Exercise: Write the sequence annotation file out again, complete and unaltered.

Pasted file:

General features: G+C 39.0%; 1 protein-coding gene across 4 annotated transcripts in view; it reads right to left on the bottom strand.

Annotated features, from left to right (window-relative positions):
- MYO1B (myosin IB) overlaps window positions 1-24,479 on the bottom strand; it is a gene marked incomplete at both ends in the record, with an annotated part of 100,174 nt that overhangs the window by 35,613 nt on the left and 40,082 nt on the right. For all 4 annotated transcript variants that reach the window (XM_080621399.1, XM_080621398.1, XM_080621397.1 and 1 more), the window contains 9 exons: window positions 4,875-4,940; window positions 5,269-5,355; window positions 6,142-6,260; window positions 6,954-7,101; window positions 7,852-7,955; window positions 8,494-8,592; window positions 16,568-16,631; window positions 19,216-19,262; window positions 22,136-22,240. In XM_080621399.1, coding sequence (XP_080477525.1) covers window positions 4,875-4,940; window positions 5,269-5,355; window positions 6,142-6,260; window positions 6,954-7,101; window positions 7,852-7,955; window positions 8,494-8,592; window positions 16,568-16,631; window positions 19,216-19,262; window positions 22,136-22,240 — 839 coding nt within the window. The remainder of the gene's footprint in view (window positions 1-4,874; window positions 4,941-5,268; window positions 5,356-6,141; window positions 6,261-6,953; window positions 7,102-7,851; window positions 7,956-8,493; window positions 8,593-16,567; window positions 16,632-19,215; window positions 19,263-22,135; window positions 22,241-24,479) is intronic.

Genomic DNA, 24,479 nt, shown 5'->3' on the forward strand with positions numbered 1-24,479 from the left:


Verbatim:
General features: G+C 39.0%; 1 protein-coding gene across 4 annotated transcripts in view; it reads right to left on the bottom strand.

Annotated features, from left to right (window-relative positions):
- MYO1B (myosin IB) overlaps window positions 1-24,479 on the bottom strand; it is a gene marked incomplete at both ends in the record, with an annotated part of 100,174 nt that overhangs the window by 35,613 nt on the left and 40,082 nt on the right. For all 4 annotated transcript variants that reach the window (XM_080621399.1, XM_080621398.1, XM_080621397.1 and 1 more), the window contains 9 exons: window positions 4,875-4,940; window positions 5,269-5,355; window positions 6,142-6,260; window positions 6,954-7,101; window positions 7,852-7,955; window positions 8,494-8,592; window positions 16,568-16,631; window positions 19,216-19,262; window positions 22,136-22,240. In XM_080621399.1, coding sequence (XP_080477525.1) covers window positions 4,875-4,940; window positions 5,269-5,355; window positions 6,142-6,260; window positions 6,954-7,101; window positions 7,852-7,955; window positions 8,494-8,592; window positions 16,568-16,631; window positions 19,216-19,262; window positions 22,136-22,240 — 839 coding nt within the window. The remainder of the gene's footprint in view (window positions 1-4,874; window positions 4,941-5,268; window positions 5,356-6,141; window positions 6,261-6,953; window positions 7,102-7,851; window positions 7,956-8,493; window positions 8,593-16,567; window positions 16,632-19,215; window positions 19,263-22,135; window positions 22,241-24,479) is intronic.

Genomic DNA, 24,479 nt, shown 5'->3' on the forward strand with positions numbered 1-24,479 from the left: